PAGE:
Let’s take the very last few days of this blessed month of Ramadan to sincerely make dua for Nabra and her family. May she be granted Jannah al firdous, and may her family and friends find peace, justice, comfort, and sabr through Allah (SWT). May He replace the trauma of those who were with her that night with tranquility. Let’s also take time to reflect on this world that we live in, the state of this ummah, and the state of our own iman (faith). Keep this ummah in your duas every day, and try your best to renew your intentions and your iman each day, as if it was your last. Allah (SWT) Knows best and is the Most-Merciful.

There are many wonderful donations/charities being set up for Nabra and in her name. If you’d like to help support, here are a few:

https://www.piousprojects.org/campaign?id=394

https://www.launchgood.com/project/for_nabra#/

May Allah (SWT) protect all of my sisters in this world. May He grant us courage and steadfastness in our deen and may He bring peace to this hateful world. Ameen.

Inna lillahi wa inna ilayhi rajiun. To Him we belong and to Him we return.

10 Tips for the Last 10 Days of Ramadan

We are winding down to the last few days of Ramadan. The last ten nights are said to be the most abundant in blessings, so naturally we should all strive to make the most out of them. If you feel that this Ramadan has slipped away, do not trick yourself into losing hope or stop trying to gain that state of bliss – it’s never too late! Here are some simple tips to help you to embrace the beauty of these last few days of Ramadan:

Worship all 10 nights

Try your best to go to the masjid, and even if you are unable to, for whatever reason, don’t lose hope and don’t feel bad! You can still 100% worship at home. If you feel like you are unable to worship every night, then try to aim for the odd nights. Laylat Al Qadr (the Night of Power) will be on any of the odd nights of Ramadan, and you don’t want to miss out! Focus in your salah the best that you can, stay in sujood for a longer period of time, talk to Allah (SWT), be grateful to Him, and make dua.

Give charity every night

Whether it’s donating money, clothes, food, or even just simply smiling and saying a kind word to someone, strive to be conscious of giving back in any way you can.

Make a list of duas to make

Sometimes writing out your thoughts can be super helpful in giving you a clear insight into who you are. Allah (SWT) has blessed us with so many duas for so many different occasions. Researching duas is great; Sujood.co is such an amazing site that allows you to easily search for the exact dua that fits any emotion you have. Remember, you can also make dua from your heart and just talk to Allah (SWT). Keep your loved ones, those who are struggling, and the ummah in your duas as well. Never underestimate the power of dua and always remember that Allah is near.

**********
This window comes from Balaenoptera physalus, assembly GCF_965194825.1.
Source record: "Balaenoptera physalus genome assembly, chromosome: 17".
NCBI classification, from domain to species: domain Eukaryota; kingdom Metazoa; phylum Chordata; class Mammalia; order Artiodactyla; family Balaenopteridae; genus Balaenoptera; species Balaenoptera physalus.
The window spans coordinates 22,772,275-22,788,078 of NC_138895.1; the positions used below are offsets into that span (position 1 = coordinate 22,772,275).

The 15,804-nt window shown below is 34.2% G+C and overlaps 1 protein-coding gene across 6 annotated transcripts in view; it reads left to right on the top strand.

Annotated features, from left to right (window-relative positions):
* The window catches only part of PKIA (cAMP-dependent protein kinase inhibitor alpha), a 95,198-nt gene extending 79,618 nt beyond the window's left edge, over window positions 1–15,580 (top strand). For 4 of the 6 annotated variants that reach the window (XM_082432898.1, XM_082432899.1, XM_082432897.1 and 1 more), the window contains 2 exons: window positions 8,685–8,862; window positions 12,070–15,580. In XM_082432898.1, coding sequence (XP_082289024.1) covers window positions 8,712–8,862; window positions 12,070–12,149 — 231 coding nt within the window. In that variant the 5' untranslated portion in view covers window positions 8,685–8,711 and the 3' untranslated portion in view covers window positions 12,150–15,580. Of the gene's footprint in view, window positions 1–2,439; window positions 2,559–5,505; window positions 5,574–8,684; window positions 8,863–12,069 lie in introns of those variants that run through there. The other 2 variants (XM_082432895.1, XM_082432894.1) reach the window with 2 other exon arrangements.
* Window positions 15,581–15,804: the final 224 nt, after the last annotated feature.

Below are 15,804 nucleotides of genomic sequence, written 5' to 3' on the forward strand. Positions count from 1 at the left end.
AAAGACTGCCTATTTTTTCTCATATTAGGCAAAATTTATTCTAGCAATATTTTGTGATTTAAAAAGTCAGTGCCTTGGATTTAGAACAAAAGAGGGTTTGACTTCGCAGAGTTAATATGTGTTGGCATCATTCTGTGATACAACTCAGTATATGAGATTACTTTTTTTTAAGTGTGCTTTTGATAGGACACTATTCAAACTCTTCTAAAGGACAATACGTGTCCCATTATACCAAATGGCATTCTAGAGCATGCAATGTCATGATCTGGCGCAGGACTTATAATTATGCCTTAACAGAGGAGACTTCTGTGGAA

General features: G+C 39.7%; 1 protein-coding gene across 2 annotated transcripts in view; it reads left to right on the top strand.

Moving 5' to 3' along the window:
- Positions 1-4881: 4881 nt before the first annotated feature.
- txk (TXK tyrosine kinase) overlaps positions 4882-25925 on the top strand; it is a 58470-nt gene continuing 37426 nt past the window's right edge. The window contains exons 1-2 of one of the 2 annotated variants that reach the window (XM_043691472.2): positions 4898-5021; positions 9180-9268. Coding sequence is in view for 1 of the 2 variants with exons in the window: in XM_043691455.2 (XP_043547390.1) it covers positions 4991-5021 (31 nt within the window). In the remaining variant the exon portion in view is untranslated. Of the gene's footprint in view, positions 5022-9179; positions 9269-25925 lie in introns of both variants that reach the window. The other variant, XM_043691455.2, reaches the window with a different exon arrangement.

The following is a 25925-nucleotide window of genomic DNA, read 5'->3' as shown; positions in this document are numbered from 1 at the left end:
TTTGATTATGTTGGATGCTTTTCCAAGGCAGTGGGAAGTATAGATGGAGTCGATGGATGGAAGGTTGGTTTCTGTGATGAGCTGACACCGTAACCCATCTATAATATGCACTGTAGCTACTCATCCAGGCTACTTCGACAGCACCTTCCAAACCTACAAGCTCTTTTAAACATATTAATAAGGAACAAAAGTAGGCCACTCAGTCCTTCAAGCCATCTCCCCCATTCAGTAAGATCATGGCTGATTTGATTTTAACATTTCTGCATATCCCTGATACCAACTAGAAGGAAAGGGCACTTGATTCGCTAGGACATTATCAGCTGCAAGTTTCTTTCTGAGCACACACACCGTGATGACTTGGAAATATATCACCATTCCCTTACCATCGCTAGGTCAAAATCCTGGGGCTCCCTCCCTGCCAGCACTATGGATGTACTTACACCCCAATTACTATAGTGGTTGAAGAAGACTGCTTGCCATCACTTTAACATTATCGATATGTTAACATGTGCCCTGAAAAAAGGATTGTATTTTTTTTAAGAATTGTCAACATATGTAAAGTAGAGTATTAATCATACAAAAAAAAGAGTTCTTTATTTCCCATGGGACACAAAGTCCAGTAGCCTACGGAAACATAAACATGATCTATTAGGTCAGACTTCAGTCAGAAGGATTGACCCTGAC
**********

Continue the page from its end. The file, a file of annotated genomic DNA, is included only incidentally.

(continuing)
Pray two extra rakats every night

Make an effort to pray extra rakat at night. The benefit that follows with it is something that nothing else can replace.

Surat Al- Ikhlas

Although Surat Al-Ikhlas is one of the shorter Surahs, its benefits and message are powerful. Prophet Muhammad (SAW) told his companions,Gather, because I am going to read you a third of the Quran.” (Abu Huraya RA). After they gathered Prophet Muhammad (PBUH) recited, “Say: He is God, the One!” – Quran, Surah Ikhlas, 112:1. The Arabic root of the word ikhlas means, sincerity or purity. This concept is a running theme throughout the Quran as we are constantly being reminded to attain this state of sincerity in our faith, and genuinely believing that Allah (SWT) is One and nothing should be worshipped, except Him.

Keep your heart pure

If you find yourself having bad thoughts, make dua to Allah and recite any Surah (preferably Surah Al-Fatiha, Surah Al-Falaq, Surah An-Nas, or Surah Al-Ikhlas). If you’ve had a falling out with someone, sincerely forgive them in your heart. Remember, Surah Baqarah tells us, “Kind speech and forgiveness are better than charity followed by injury.” (2:263). Be conscious of your actions and keep your intentions pure in whatever you do. You will find your soul becoming lighter in return, insha’Allah.

Keep your motivation up

Even if you feel like this Ramadan went by too quickly and you haven’t done enough, it’s not too late! Focus on these last few days and nights. Allah (SWT) wants to forgive you and during the last few nights He is the most merciful. Push through and turn back to your Rabb.

You don’t have to stay up all night for your worship to count

A lot of people feel like you have to stay up all night and worship throughout the night but Allah (SWT) knows what’s in your heart and if you are trying then that is enough. All of your efforts and all of your worship counts.

Memorize duas for forgiveness

Allah (SWT) could forgive you for any gesture of yours that he likes. Remember to make dua for forgiveness in these last nights of Ramadan. This website has great duas for forgiveness that are short and simple.

Eat light 

Eat light so that you are not constantly worried about breaking your wudu and you can focus on your ibadah (worship). But also remember to hydrate so you don’t feel hungry and are awake and focused!

Remember that any of the odds nights can be Laylat Al Qadr so in these final days give it your all! Ramadan is still in our grasp, and even when it leaves us, we should still strive to strengthen our faith in every way.

 

 

 

“Aren’t You Hot In That?”

As we approach the warmer months in the Northern Hemisphere, the rising temperatures seem to not only be making people sweat, but also judgmental of what others are wearing. Continue reading ““Aren’t You Hot In That?””

Reflections: Women in Islam

For as long as I can remember I’ve always heard that women are oppressed in Islam, but I’ve always known that isn’t the case.

Continue reading “Reflections: Women in Islam”

Wanna Feature On Our Snapchat?

Things are about to get real. 

As you may already know, SpillTheChai is a platform started by two young Muslim-Pakistani-American women who wanted a space to discuss topics regarding the world, faith, or even just what bothers us. Over the course of just a few months, we have been able to garner other people’s interest in the blog. Alhamdulillah.

Continue reading “Wanna Feature On Our Snapchat?”